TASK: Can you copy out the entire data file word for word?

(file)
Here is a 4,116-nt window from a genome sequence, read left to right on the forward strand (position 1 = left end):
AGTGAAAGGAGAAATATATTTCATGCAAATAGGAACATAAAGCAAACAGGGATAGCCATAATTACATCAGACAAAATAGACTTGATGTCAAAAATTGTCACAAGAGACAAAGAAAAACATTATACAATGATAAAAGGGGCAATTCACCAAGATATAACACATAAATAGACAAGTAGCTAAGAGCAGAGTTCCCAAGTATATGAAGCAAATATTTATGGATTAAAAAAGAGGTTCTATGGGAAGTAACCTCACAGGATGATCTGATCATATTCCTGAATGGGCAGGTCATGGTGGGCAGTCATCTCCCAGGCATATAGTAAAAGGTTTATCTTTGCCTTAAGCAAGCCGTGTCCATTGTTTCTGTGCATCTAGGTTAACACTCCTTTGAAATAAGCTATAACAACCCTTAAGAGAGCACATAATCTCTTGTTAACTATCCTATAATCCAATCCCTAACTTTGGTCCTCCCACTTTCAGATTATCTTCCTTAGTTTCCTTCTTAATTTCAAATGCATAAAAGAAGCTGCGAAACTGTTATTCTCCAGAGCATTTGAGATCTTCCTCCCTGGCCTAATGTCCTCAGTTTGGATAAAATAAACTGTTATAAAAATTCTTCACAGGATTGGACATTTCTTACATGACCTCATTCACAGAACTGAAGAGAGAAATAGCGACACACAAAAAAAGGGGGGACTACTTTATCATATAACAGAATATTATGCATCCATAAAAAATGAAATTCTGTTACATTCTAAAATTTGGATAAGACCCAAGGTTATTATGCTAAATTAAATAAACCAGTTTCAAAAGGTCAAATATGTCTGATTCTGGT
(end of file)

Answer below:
Here is a 4,116-nt window from a genome sequence, read left to right on the forward strand (position 1 = left end):
AGTGAAAGGAGAAATATATTTCATGCAAATAGGAACATAAAGCAAACAGGGATAGCCATAATTACATCAGACAAAATAGACTTGATGTCAAAAATTGTCACAAGAGACAAAGAAAAACATTATACAATGATAAAAGGGGCAATTCACCAAGATATAACACATAAATAGACAAGTAGCTAAGAGCAGAGTTCCCAAGTATATGAAGCAAATATTTATGGATTAAAAAAGAGGTTCTATGGGAAGTAACCTCACAGGATGATCTGATCATATTCCTGAATGGGCAGGTCATGGTGGGCAGTCATCTCCCAGGCATATAGTAAAAGGTTTATCTTTGCCTTAAGCAAGCCGTGTCCATTGTTTCTGTGCATCTAGGTTAACACTCCTTTGAAATAAGCTATAACAACCCTTAAGAGAGCACATAATCTCTTGTTAACTATCCTATAATCCAATCCCTAACTTTGGTCCTCCCACTTTCAGATTATCTTCCTTAGTTTCCTTCTTAATTTCAAATGCATAAAAGAAGCTGCGAAACTGTTATTCTCCAGAGCATTTGAGATCTTCCTCCCTGGCCTAATGTCCTCAGTTTGGATAAAATAAACTGTTATAAAAATTCTTCACAGGATTGGACATTTCTTACATGACCTCATTCACAGAACTGAAGAGAGAAATAGCGACACACAAAAAAAGGGGGGACTACTTTATCATATAACAGAATATTATGCATCCATAAAAAATGAAATTCTGTTACATTCTAAAATTTGGATAAGACCCAAGGTTATTATGCTAAATTAAATAAACCAGTTTCAAAAGGTCAAATATGTCTGATTCTGGT